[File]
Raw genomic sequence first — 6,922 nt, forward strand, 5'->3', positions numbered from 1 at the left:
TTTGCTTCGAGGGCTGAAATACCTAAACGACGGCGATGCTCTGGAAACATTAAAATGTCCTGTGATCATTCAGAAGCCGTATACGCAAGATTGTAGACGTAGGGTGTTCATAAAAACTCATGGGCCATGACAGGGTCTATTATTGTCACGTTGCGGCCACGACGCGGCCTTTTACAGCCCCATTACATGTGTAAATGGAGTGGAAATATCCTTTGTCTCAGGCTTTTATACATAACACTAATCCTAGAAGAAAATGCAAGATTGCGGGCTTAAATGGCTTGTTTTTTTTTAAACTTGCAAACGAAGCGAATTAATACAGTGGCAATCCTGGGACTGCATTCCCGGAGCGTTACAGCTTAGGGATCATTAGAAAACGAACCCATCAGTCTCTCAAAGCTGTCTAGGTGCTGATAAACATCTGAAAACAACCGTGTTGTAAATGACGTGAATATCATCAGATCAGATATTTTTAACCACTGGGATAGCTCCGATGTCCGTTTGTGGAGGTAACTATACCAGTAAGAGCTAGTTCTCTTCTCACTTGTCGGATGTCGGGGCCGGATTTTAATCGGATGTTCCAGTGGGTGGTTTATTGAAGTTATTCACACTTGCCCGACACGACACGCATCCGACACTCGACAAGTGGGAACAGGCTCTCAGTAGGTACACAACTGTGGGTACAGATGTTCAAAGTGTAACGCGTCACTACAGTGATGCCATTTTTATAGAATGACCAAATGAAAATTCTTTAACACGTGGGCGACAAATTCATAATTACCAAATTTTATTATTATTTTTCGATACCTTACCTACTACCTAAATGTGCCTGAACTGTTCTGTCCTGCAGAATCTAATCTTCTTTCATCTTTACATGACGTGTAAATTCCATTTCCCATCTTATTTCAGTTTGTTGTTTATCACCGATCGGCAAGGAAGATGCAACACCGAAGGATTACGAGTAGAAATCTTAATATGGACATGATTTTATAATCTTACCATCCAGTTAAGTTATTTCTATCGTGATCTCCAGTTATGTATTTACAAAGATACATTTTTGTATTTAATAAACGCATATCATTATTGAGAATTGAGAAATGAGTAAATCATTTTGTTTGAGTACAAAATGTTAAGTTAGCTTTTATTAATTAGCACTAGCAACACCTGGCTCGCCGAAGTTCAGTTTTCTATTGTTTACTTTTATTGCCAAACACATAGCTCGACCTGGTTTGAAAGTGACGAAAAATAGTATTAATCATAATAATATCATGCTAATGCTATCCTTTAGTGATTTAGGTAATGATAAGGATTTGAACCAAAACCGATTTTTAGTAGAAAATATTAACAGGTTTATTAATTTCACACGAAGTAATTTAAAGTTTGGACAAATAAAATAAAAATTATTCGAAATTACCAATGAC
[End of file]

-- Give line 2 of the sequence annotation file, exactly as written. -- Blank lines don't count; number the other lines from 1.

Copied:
TTTGCTTCGAGGGCTGAAATACCTAAACGACGGCGATGCTCTGGAAACATTAAAATGTCCTGTGATCATTCAGAAGCCGTATACGCAAGATTGTAGACGTAGGGTGTTCATAAAAACTCATGGGCCATGACAGGGTCTATTATTGTCACGTTGCGGCCACGACGCGGCCTTTTACAGCCCCATTACATGTGTAAATGGAGTGGAAATATCCTTTGTCTCAGGCTTTTATACATAACACTAATCCTAGAAGAAAATGCAAGATTGCGGGCTTAAATGGCTTGTTTTTTTTTAAACTTGCAAACGAAGCGAATTAATACAGTGGCAATCCTGGGACTGCATTCCCGGAGCGTTACAGCTTAGGGATCATTAGAAAACGAACCCATCAGTCTCTCAAAGCTGTCTAGGTGCTGATAAACATCTGAAAACAACCGTGTTGTAAATGACGTGAATATCATCAGATCAGATATTTTTAACCACTGGGATAGCTCCGATGTCCGTTTGTGGAGGTAACTATACCAGTAAGAGCTAGTTCTCTTCTCACTTGTCGGATGTCGGGGCCGGATTTTAATCGGATGTTCCAGTGGGTGGTTTATTGAAGTTATTCACACTTGCCCGACACGACACGCATCCGACACTCGACAAGTGGGAACAGGCTCTCAGTAGGTACACAACTGTGGGTACAGATGTTCAAAGTGTAACGCGTCACTACAGTGATGCCATTTTTATAGAATGACCAAATGAAAATTCTTTAACACGTGGGCGACAAATTCATAATTACCAAATTTTATTATTATTTTTCGATACCTTACCTACTACCTAAATGTGCCTGAACTGTTCTGTCCTGCAGAATCTAATCTTCTTTCATCTTTACATGACGTGTAAATTCCATTTCCCATCTTATTTCAGTTTGTTGTTTATCACCGATCGGCAAGGAAGATGCAACACCGAAGGATTACGAGTAGAAATCTTAATATGGACATGATTTTATAATCTTACCATCCAGTTAAGTTATTTCTATCGTGATCTCCAGTTATGTATTTACAAAGATACATTTTTGTATTTAATAAACGCATATCATTATTGAGAATTGAGAAATGAGTAAATCATTTTGTTTGAGTACAAAATGTTAAGTTAGCTTTTATTAATTAGCACTAGCAACACCTGGCTCGCCGAAGTTCAGTTTTCTATTGTTTACTTTTATTGCCAAACACATAGCTCGACCTGGTTTGAAAGTGACGAAAAATAGTATTAATCATAATAATATCATGCTAATGCTATCCTTTAGTGATTTAGGTAATGATAAGGATTTGAACCAAAACCGATTTTTAGTAGAAAATATTAACAGGTTTATTAATTTCACACGAAGTAATTTAAAGTTTGGACAAATAAAATAAAAATTATTCGAAATTACCAATGAC